Charlie High once thought the recruiting process might be fun.
Less than a month from national signing day, the record-setting senior quarterback from Christian Academy of Knoxville thinks differently.
"It's not much fun," he said. "Maybe it would be for a five-star (recruit)."
He hasn't given up on the process, though. He hasn't given up on his dream team, either.
Long before High had his first 5,000-yard passing season at CAK, he wanted to play football at the University of Tennessee, where his father, Bill, was a standout hurdler.
But UT didn't evaluate him much differently than the scores of other major-college programs to whom High's high school coach, Rusty Bradley, has sent video.
"Ultimately, Coach (Derek) Dooley pulled the plug," High said. "Coach (Jim) Chaney called me and said, 'We're going in a different direction.' "
Dooley was fired before the end of the season. Chaney, with whom High has developed a close relationship, subsequently was hired as an offensive coordinator on coach Bret Bielema's new staff at Arkansas.
The rejections haven't sapped High's motivation. In fact, they seemingly have bolstered his resolve.
If major-college recruiters had deemed High incapable of playing at that level, perhaps he could have accepted their evaluation and committed to either UT Martin or Tennessee Tech, who already have offered him a scholarship.
It's not about talent. It's about size.
Or, as High has heard more than once, "We love you, but … "
The "but" is about 6-foot-2. High is just taller than 6 feet or just under depending on whether you measure him in shoes or his bare feet.
Bradley said Alabama assistant coach Lance Thompson told him if "Charlie was 6-3, he'd be a top-10 quarterback."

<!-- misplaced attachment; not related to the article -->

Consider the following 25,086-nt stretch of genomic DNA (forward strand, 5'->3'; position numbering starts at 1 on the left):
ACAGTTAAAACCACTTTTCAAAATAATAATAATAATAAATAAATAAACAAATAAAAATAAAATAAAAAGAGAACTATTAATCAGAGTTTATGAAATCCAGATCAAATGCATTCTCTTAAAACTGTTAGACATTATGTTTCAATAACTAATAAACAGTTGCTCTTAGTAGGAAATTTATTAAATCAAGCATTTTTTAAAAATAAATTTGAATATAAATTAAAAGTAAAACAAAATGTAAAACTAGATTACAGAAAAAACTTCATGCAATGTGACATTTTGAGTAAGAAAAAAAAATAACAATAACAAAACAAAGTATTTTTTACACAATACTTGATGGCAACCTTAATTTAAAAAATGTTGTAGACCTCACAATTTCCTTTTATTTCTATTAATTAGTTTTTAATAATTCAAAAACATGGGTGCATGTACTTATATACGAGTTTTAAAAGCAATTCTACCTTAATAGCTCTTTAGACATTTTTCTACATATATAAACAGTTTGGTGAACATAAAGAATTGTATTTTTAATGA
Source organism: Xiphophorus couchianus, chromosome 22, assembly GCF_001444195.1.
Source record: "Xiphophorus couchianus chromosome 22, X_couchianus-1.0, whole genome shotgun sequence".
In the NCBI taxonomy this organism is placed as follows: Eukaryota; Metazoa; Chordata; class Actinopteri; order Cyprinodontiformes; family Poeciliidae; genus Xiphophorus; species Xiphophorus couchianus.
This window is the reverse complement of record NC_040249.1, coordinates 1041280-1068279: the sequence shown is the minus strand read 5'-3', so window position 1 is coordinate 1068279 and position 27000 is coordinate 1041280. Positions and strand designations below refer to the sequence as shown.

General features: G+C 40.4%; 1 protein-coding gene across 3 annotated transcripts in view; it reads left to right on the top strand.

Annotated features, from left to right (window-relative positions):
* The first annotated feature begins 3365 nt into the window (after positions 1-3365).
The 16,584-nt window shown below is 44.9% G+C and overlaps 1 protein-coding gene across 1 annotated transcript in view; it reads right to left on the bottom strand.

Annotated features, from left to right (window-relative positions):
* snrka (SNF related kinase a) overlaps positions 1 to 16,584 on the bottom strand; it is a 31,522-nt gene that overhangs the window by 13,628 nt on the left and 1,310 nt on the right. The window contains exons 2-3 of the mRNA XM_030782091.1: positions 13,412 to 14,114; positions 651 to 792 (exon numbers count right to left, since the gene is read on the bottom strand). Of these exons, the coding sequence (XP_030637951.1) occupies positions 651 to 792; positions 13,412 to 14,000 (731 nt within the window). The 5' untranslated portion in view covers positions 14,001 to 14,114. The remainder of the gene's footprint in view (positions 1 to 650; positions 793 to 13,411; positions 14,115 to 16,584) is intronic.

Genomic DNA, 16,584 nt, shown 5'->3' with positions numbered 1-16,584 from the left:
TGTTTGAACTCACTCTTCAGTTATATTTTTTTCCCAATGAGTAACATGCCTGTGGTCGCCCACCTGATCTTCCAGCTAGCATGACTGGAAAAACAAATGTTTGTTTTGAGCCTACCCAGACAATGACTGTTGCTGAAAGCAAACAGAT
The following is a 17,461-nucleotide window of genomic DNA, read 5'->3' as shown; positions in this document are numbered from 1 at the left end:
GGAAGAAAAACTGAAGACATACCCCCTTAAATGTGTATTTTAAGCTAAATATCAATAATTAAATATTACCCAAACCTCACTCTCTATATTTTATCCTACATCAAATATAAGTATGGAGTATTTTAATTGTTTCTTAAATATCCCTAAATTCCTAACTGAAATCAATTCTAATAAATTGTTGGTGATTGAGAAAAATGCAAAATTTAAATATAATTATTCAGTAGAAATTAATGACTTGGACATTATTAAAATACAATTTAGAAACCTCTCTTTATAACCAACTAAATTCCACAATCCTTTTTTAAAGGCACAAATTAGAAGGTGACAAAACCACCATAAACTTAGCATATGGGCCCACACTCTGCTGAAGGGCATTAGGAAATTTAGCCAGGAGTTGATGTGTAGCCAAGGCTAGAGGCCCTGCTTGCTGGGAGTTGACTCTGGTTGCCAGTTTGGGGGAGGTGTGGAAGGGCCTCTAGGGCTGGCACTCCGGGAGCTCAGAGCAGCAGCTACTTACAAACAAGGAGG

The size issue isn't all about length. College recruiters also question the "thickness" of a quarterback who weighs 176 pounds and wonder if he could withstand the punishment of college defenses.
I don't know how much thicker High would become through the wonders of a college strength, conditioning and nutrition program. I don't know if he will have a growth spurt as NFL star Aaron Rodgers did in junior college after being ignored by recruiters coming out of high school.
I do know he can throw a football with uncanny accuracy, which distinguishes him from most quarterbacks of any size. In two full seasons, plus one start as a sophomore, High completed 74.4 percent of his passes for more than 10,000 yards while leading his team to a pair of state championships.
News Sentinel prep editor Jesse Smithey, who has watched High numerous times, marvels at his football instincts, poise in the pocket, and his ability to perform under pressure.
"He made some plays against Alcoa (in the playoffs), that I will never forget," Smithey said.
High's coach is his biggest advocate. He sent video of his quarterback to 125 schools last January. That was just for starters. He even mailed video of a spring scrimmage and 7-on-7 play in the summer.
"I'm really frustrated with it," Bradley said. "It's not about being good on film anymore. It's about them getting you in their camp and them liking you in their camp.
"One school, they called and wanted to know if I had any kids (who were college prospects). I knew I had already sent them film. They're not looking at it."
High hasn't lost his patience or hope.
He wonders if his connection with Chaney might help him at Arkansas or if the coaching change at UT could work in his favor. He wonders if the volatile nature of recruiting could open a major-college door at the eleventh hour. Never mind the circumstances or how late the offer came. He wouldn't feel slighted.
"I would be grateful," he said.